I’m leaving out responses like “Racism isn’t real.” It’s wrong, but it’s not so easily debunked, so I can’t so easily categorize it as stupid. Yes, there are horrible new stories coming out about Tamir Rice and Eric Garner – and they are horrible, but this needed to be written.
1. Black On Black Crime Is Worse
There are so many ways to respond to this.
1. White on white crime is an equally large problem. In 2012, there were more white-on-white murders than black-on-black murders. This is totally irrelevant.
2. Darren Wilson is a cop. A freaking cop. It absolutely. blows. my. mind. that I have to explain, to anyone with an IQ higher than a potato chip, why police killing unarmed people is worse than bad guys killing unarmed people. If you don’t understand that, I’m not sure how I can make it clearer. But I’ll try.
Police are supposed to be the good guys. They’re supposed to protect and serve. Bad guys are supposed to kill people. Not good guys.
Okay, let’s try it this way: If you’re watching a Lone Ranger episode and the bad guy kills 10 unarmed people, you gasp and go, “Oh my goodness, how awful.” And it is, because anybody killing anybody is a tragedy. But if you’re watching The Lone Ranger and all of a sudden that masked man shoots and kills 10 people, that’s truly terrible for many more reasons, not the least of which are (1) in a move the police departments in the US would be wise to emulate, he vowed to shoot to wound, not to kill, and (2) WHY IS THE LONE RANGER KILLING PEOPLE?! He’s not judge, jury, and executioner, and neither are cops. But we’ll get back to that.
2. Michael Brown Was A Criminal Who Robbed A Store
If I didn’t know how much it hurt, I would be slamming my head into a wall right now. I’m still tempted.
1. According to CNN:
Ferguson Police Chief Thomas Jackson — hours after documents came out labeling the 18-year-old Brown as the “primary suspect” in the store theft — told reporters the “robbery does not relate to the initial contact between the officer and Michael Brown.”
Other sources indicate that Brown actually did pay for those cigars.
2. Again, I have no idea why I need to explain this to anybody, but theft is not a capital offense. Theft is not punishable by death. It boggles the mind that Americans need this to be explained.
3. Even if Wilson had stopped Brown over the cigars, which he didn’t, and even if Brown stole those cigars, which seems highly unlikely, and even if theft of a box of cigarillos was a capital offense, which it is not, police are not judge, jury, and executioner rolled up in one! This is a mindless character assassination. Was Wilson acting in self-defense in killing Brown? I think it’s unlikely. Was the possible robbery justification for Wilson gunning down Brown in broad daylight? Hell, no. Why even bring it up?
3. The Grand Jury Found Wilson Innocent, So Justice!
There is so much wrong with this statement.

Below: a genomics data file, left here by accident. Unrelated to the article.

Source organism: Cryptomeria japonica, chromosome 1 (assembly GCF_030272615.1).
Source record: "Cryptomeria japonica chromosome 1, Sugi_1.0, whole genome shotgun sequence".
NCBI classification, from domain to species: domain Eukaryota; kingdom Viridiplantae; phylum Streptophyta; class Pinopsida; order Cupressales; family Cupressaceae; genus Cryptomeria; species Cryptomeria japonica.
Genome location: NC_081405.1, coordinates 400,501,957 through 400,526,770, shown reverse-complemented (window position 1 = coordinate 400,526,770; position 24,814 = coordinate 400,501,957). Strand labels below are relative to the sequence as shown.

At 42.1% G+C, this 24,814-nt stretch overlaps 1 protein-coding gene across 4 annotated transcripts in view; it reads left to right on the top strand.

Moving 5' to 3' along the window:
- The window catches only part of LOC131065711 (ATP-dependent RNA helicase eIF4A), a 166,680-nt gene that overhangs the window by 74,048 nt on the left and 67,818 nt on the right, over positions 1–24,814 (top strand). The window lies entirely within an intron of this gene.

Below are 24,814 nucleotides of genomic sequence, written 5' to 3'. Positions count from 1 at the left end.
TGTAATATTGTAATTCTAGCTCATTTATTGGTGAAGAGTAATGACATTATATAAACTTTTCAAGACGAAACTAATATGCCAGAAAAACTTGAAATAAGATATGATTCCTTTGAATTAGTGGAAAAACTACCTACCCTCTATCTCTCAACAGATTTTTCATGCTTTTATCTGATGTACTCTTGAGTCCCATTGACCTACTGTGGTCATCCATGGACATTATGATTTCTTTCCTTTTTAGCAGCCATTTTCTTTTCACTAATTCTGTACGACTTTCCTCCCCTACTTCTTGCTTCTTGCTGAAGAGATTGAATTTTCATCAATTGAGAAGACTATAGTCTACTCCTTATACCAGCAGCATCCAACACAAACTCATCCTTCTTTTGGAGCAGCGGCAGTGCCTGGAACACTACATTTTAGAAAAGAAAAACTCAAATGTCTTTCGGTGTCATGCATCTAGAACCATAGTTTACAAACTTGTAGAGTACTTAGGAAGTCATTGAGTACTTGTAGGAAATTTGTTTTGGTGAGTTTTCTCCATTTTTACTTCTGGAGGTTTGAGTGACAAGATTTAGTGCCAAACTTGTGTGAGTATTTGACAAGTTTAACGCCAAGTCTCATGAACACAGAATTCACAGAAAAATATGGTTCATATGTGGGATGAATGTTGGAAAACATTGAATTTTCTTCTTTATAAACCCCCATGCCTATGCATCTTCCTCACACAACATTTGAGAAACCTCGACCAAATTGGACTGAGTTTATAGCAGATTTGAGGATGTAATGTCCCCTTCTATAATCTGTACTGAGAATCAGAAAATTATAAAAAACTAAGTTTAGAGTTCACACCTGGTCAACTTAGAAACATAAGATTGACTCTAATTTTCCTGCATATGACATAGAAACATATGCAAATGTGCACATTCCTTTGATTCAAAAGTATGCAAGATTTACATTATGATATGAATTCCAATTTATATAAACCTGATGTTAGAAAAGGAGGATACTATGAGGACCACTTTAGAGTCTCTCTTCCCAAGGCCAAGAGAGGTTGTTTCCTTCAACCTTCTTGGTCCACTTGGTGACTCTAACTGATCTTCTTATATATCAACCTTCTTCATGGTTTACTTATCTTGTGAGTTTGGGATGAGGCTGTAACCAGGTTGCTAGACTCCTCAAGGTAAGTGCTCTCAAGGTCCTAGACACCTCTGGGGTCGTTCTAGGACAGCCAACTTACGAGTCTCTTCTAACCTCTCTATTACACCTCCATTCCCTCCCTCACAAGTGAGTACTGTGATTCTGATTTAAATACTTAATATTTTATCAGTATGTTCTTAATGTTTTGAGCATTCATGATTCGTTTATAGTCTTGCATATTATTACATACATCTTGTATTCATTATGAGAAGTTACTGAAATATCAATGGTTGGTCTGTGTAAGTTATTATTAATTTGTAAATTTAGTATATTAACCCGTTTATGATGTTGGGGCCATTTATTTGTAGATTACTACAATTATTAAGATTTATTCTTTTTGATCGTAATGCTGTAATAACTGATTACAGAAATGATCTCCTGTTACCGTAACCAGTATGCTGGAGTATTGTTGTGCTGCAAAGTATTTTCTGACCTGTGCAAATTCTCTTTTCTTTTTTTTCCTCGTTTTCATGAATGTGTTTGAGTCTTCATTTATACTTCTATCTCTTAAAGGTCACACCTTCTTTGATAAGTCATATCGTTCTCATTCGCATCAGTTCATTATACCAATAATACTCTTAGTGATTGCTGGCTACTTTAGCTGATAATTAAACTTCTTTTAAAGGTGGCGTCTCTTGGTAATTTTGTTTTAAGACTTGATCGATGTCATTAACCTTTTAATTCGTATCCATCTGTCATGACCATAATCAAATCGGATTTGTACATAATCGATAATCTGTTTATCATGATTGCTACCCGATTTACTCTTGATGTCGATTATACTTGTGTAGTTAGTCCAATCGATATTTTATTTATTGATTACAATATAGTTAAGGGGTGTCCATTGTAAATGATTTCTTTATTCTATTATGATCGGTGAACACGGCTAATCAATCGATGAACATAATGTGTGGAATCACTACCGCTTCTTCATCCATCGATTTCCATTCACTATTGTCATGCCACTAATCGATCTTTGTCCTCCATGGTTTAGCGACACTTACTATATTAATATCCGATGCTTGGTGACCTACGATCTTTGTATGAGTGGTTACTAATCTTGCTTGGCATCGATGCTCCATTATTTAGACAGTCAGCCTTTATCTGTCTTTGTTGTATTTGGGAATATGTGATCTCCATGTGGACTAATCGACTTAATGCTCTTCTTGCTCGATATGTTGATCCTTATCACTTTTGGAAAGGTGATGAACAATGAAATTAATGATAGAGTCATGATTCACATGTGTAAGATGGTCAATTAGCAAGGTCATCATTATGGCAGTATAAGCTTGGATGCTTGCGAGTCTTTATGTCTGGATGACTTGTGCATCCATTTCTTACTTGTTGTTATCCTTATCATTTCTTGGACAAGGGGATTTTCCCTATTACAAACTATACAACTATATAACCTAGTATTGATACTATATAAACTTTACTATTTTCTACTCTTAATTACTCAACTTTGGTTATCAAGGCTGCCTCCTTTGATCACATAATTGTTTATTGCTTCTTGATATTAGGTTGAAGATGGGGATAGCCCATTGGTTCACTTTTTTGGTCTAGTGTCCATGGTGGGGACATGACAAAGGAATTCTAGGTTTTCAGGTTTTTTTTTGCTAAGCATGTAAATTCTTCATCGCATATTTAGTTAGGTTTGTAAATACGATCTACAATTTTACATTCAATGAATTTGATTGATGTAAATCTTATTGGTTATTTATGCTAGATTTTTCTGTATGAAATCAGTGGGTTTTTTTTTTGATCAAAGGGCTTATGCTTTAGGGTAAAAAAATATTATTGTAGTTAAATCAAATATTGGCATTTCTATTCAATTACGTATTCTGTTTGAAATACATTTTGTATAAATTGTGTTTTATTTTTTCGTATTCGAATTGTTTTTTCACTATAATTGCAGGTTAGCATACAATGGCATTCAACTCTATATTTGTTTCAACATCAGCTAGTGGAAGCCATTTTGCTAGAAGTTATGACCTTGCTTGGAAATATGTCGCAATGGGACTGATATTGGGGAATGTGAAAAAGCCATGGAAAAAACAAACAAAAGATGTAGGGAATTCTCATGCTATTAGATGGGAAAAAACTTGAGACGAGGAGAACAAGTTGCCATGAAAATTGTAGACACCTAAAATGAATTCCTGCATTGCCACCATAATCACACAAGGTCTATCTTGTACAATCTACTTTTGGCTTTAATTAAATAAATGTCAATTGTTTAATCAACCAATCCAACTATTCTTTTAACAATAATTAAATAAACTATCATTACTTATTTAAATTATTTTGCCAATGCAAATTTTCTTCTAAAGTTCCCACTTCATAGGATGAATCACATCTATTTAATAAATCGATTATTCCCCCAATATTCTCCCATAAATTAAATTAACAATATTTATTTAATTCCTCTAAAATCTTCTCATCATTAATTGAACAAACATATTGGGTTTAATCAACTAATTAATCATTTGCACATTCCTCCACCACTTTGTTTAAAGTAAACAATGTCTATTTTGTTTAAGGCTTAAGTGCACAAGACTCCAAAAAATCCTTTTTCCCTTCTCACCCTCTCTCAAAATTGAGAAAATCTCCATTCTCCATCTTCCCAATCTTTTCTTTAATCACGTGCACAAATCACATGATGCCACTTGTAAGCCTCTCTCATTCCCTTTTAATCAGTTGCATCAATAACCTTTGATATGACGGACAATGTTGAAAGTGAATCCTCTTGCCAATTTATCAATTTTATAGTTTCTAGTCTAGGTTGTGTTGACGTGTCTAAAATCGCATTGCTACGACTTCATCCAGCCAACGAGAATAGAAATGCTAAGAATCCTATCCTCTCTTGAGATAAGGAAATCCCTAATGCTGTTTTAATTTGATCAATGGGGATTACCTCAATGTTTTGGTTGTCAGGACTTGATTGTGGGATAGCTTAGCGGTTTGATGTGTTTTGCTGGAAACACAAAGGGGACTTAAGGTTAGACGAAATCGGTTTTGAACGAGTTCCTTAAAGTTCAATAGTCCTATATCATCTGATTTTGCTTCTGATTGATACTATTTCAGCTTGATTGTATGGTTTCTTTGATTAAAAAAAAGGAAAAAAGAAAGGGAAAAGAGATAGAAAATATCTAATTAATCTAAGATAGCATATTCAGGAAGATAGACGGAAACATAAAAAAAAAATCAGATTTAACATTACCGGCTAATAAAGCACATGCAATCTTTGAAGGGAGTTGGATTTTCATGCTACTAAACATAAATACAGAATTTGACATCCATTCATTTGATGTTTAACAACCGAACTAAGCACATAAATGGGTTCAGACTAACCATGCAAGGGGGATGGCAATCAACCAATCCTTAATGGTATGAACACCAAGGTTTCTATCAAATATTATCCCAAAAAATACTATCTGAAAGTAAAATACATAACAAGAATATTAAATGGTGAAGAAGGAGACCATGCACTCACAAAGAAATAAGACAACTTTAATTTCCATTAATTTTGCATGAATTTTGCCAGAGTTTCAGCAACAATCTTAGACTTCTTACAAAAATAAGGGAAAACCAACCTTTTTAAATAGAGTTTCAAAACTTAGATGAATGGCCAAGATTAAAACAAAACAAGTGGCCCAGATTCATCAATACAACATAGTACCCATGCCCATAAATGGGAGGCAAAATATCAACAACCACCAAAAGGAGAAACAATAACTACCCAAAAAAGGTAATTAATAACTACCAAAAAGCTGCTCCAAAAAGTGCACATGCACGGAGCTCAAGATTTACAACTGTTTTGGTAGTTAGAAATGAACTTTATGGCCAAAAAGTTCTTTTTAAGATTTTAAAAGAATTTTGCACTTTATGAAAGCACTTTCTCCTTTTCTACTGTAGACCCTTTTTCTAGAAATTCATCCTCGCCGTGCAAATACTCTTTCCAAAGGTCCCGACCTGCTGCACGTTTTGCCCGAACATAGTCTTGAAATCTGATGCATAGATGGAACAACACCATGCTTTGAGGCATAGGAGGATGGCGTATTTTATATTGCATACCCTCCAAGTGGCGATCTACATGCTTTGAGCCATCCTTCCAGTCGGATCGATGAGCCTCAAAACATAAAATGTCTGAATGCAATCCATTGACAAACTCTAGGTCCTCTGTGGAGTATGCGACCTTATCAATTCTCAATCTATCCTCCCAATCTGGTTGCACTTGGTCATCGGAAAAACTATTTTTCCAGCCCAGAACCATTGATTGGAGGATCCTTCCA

1. Grand Juries don’t find people innocent or guilty. They decide if there’s enough evidence to bring the case to trial. And, as former Chief Judge Sol Wachtler of New York said, a prosecutor could convince a grand jury to “indict a ham sandwich” if he so desired. Essentially, what happens with the grand jury depends on the prosecutor, which leads to (2).
2. Prosecutor Robert P. McCulloch worked with the police regularly. It’s what prosecutors do. His father was a police officer killed in the line of duty. If you think that a guy whose job it is to believe what police officers tell him and prosecute other people the police say were misbehaving – if you think there’s not chance this guy has a conflict of interest, may I recommend a brain scan. To see if you have one.
3. McCulloch, the prosecutor, defended Wilson and didn’t ask the grand jury to indict him. This is not the work of a prosecutor. Prosecutors want to make sure the case gets to court so they can win, but for McCulloch, “winning” meant the case not going to court. He didn’t cross-examine Wilson for inconsistencies in his testimony, while he did cross-examine witnesses who indicated Wilson had misbehaved. Judging on actions alone, McCulloch seems more interested in defending Wilson than in prosecuting him, and prosecuting Wilson was his job.
4. Wilson should not have been allowed to testify at his own indictment. Conservative Supreme Court Justice Antonin Scalia, 1992:
It is the grand jury’s function not ‘to enquire … upon what foundation [the charge may be] denied,’ or otherwise to try the suspect’s defenses, but only to examine ‘upon what foundation [the charge] is made’ by the prosecutor. Respublica v. Shaffer, 1 Dall. 236 (O. T. Phila. 1788); see also F. Wharton, Criminal Pleading and Practice § 360, pp. 248-249 (8th ed. 1880). As a consequence, neither in this country nor in England has the suspect under investigation by the grand jury ever been thought to have a right to testify or to have exculpatory evidence presented. (ThinkProgress)